The world of Tolkien’s Middle-earth continues to fascinate and lure in fans, with a high profile Amazon show launching earlier this year. Rings of Power wasn’t the only thing that gave us new content to enjoy though – Free League’s tabletop role-playing game The One Ring also just received a new expansion. Ruins of the Lost Realm provides another engaging way for players to interact with this world across three chapters, and the book features gorgeous artwork as well as a detailed foldout map. We’ve been loving it, and spoke to game designer Francesco Nepitello about the new expansion.
How do you look back on the launch of The One Ring RPG?
I am extremely satisfied with how it went! The Kickstarter was a resounding success, and the reception in general was very favourable. I finally feel that The One Ring has reached a level of popularity it struggled to enjoy in its first edition incarnation.
What were some of the starting points when you started thinking about how to design an expansion for The One Ring?
Ruins of the Lost Realm was designed to further clarify the design goals that shaped The One Ring in its second edition. Players approaching games based on The Lord of the Rings run the risk of feeling excessively burdened by the weight of ‘canon’ – Ruins is an example of how you can play games in a well-known and beloved setting like Middle-earth, without feeling constrained by what the author wrote.
To what degree was the region of Eriador a conscious choice when exploring Tolkien’s work?
The choice of Eriador as the starting point for The One Ring 2nd edition comes from two needs – I chose it to provide players with a ‘blank slate’ for their own stories, and also because Eriador is where it all began – it’s from there that both Bilbo and Frodo leave to go on their adventure. It’s a setting that is extremely familiar with all readers of Tolkien.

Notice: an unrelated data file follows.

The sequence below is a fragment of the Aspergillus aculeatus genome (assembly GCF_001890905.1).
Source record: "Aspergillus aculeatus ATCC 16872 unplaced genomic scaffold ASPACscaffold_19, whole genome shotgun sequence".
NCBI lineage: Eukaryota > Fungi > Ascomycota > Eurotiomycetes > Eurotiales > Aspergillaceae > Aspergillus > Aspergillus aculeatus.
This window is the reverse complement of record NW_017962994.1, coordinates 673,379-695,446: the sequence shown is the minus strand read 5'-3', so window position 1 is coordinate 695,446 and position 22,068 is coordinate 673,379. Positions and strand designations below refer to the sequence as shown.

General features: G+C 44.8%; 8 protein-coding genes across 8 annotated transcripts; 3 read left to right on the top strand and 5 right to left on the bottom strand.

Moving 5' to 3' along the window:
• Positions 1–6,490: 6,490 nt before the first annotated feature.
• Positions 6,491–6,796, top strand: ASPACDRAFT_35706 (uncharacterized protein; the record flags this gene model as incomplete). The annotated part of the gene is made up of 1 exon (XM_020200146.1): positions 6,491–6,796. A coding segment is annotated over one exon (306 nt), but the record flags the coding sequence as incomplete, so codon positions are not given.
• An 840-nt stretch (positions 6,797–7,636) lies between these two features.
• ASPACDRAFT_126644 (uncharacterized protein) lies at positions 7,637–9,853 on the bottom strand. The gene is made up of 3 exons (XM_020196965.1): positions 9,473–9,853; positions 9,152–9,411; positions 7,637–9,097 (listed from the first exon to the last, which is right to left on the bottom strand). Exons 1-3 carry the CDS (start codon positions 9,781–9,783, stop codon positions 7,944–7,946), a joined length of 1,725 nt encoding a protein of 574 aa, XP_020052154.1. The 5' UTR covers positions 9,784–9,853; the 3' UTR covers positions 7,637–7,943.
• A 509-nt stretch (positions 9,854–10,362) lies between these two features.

From a gameplay perspective, what are some of the elements that players get to explore with this expansion that weren’t a (prominent) part of the base game?
The ‘Landmarks’ structure that replaces adventures presented in scenes is the main focus of the supplement, and serves to highlight the ‘sandbox’ nature of the gameplay of The One Ring, an approach that again serves to reinforce the freedom that players can enjoy in a setting like Middle-earth.
With The Lord of the Rings so visually engrained in popular culture now, how did you approach the art and design side of the project?
Our approach to graphic design shares the same vision I had for writing the game – delve as deeply as possible into the roots of the world as Tolkien created it, searching for his own sources of inspiration. Alvaro Tapia and the entire team of artists looked at real-world cultures, and tried to paint a landscape that felt both familiar and strange. I think they succeeded in making the book look almost like an in-world artefact, a notebook compiled by some scholar in Rivendell…
What are some of the ideas that you could see yourself exploring for possible future expansions?
Middle-earth is a vast world, and Tolkien gave us so much to explore that we might produce dozens of supplements without the fear of breaking canon. So, it’s hard to pinpoint a specific place as a favourite one – unless we’re talking about Moria… 😉 😉